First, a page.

Matthew 18:21-35. I read and listen to lots of sermons. Oddly, forgiveness doesn’t get much play ― as it’s been the heart of the faith forever. We’re rightly wary of manipulation and shaming that clings to forgiveness like magnets. Plus, listeners don’t feel much need for forgiveness, in our culture of blame, of rights, of self-fulfillment. But they do know broken relationships. Not bad to lift up Frederick Buechner’s wisdom: “To lick your wounds, to smack your lips over grievances long past, to rollover your tongue the prospect of bitter confrontations still to come, to savor to the last toothsome morsel both the pain you are given and the pain you are giving back - in many ways, it is a feast fit for a king. The chief drawback is that what you are wolfing down is yourself. The skeleton at the end of the feast is you.”

Jesus engages in typical, laughable hyperbole. Forgive seven times? (a lot) ― No, 77 or 490 (the text isn’t clear, but either is essentially a number you’ll never achieve). His debt parable: 100 denarii, a manageable amount for even the poor. But 10,000 talents? The entire budget for the province of Judea for a year (Josephus tells us) was 600 talents. This is Bill Gates wealth. Forgiven. It’s not really volume or amount or counting, is it? Forgiveness is finally an embrace of the other person. Relinquishment of power is required. And a miracle in the soul you can only pray for. Donald Gowan, in his informative book The Bible on Forgiveness, says “As mothers and fathers are hurt by their wayward children, husbands hurt by their unfaithful wives, and brothers who have been betrayed, find something in themselves to make it possible to work toward a restored relationship, that something, multiplied many times, is present, and in fact originates in God.”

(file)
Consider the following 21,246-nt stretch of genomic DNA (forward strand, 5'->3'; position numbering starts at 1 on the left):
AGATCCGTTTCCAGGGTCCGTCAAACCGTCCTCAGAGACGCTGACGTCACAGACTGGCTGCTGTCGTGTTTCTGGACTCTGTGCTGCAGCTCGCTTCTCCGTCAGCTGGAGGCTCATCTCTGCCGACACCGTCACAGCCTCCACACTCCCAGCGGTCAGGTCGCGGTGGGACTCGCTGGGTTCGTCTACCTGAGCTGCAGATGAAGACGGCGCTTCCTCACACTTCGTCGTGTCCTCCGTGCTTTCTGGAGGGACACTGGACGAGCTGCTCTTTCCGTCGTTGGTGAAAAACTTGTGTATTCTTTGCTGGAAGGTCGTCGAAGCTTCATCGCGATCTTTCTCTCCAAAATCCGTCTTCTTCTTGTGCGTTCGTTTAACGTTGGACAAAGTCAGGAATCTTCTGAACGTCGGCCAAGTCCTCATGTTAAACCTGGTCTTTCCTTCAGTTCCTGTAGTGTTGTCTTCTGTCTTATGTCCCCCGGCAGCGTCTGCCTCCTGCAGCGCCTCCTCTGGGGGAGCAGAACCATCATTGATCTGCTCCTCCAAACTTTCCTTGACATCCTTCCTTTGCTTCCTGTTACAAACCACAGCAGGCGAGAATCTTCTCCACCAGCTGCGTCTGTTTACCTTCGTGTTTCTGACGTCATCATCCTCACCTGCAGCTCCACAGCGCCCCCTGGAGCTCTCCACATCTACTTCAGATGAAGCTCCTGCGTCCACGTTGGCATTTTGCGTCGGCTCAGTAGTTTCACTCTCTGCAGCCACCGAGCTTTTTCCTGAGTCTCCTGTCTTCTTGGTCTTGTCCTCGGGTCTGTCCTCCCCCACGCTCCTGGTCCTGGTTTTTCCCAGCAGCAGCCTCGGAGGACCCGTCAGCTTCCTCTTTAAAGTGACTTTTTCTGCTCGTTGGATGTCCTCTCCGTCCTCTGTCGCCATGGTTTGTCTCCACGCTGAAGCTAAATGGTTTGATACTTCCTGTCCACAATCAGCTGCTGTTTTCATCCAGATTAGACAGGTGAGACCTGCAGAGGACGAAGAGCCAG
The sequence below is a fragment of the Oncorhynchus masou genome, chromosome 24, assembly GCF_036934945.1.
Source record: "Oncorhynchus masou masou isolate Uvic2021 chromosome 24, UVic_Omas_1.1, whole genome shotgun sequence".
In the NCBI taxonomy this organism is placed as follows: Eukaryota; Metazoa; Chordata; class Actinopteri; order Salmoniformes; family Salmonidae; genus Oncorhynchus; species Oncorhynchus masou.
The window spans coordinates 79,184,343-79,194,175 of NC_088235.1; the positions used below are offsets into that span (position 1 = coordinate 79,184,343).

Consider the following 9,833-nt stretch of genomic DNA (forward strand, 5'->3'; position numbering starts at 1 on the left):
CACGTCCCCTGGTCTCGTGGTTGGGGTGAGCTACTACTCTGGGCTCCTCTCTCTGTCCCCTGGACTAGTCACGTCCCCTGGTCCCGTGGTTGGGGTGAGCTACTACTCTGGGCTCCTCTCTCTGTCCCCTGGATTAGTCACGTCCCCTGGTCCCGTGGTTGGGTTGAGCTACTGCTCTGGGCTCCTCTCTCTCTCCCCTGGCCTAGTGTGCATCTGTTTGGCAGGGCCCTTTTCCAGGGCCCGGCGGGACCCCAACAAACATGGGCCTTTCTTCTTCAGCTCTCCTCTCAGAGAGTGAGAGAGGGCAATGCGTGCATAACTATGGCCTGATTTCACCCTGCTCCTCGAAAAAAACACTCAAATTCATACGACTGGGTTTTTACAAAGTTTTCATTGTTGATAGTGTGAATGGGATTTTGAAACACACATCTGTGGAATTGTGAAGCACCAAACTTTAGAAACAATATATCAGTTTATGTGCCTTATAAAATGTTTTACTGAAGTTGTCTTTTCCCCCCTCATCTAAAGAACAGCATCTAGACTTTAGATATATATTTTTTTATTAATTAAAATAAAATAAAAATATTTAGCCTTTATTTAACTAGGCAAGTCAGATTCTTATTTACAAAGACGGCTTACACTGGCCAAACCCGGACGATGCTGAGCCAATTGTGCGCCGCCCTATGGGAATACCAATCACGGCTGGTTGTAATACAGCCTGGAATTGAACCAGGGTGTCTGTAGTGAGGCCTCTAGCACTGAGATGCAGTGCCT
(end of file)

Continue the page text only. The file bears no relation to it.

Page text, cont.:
Restoration. Reconciliation. The art of being a Christian. We have to talk about it constantly. And to clarify that forgiveness isn’t putting up with abuse forever. Regularly, I am talking to someone who can’t forgive. As pastor, I point out that the Greek word for forgive, aphiemi, means simply to open your hand and drop what it’s clutching. Then I drop something onto the floor and tell them, if reconciliation just can’t happen, let it go. I think that’s theologically on point.


This post originally appeared at James Howell's Weekly Preaching Notions. Reprinted with permission.